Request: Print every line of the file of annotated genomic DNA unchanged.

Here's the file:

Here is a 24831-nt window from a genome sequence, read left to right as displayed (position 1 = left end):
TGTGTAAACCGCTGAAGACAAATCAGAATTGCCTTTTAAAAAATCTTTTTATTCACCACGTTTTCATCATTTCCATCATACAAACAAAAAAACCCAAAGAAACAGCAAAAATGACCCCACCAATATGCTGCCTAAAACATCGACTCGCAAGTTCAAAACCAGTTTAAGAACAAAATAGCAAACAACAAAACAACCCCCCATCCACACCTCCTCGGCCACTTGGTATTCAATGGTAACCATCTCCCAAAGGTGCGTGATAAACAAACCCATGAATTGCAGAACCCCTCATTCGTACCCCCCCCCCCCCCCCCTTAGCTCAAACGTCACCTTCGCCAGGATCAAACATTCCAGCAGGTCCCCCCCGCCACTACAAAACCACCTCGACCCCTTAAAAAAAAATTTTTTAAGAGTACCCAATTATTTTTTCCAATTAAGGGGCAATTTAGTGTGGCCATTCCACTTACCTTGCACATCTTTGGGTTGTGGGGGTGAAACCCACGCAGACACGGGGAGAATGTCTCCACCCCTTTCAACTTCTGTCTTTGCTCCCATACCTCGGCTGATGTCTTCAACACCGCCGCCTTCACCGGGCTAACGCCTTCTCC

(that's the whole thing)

Here is a 24831-nt window from a genome sequence, read left to right as displayed (position 1 = left end):
TGTGTAAACCGCTGAAGACAAATCAGAATTGCCTTTTAAAAAATCTTTTTATTCACCACGTTTTCATCATTTCCATCATACAAACAAAAAAACCCAAAGAAACAGCAAAAATGACCCCACCAATATGCTGCCTAAAACATCGACTCGCAAGTTCAAAACCAGTTTAAGAACAAAATAGCAAACAACAAAACAACCCCCCATCCACACCTCCTCGGCCACTTGGTATTCAATGGTAACCATCTCCCAAAGGTGCGTGATAAACAAACCCATGAATTGCAGAACCCCTCATTCGTACCCCCCCCCCCCCCCCCTTAGCTCAAACGTCACCTTCGCCAGGATCAAACATTCCAGCAGGTCCCCCCCGCCACTACAAAACCACCTCGACCCCTTAAAAAAAAATTTTTTAAGAGTACCCAATTATTTTTTCCAATTAAGGGGCAATTTAGTGTGGCCATTCCACTTACCTTGCACATCTTTGGGTTGTGGGGGTGAAACCCACGCAGACACGGGGAGAATGTCTCCACCCCTTTCAACTTCTGTCTTTGCTCCCATACCTCGGCTGATGTCTTCAACACCGCCGCCTTCACCGGGCTAACGCCTTCTCC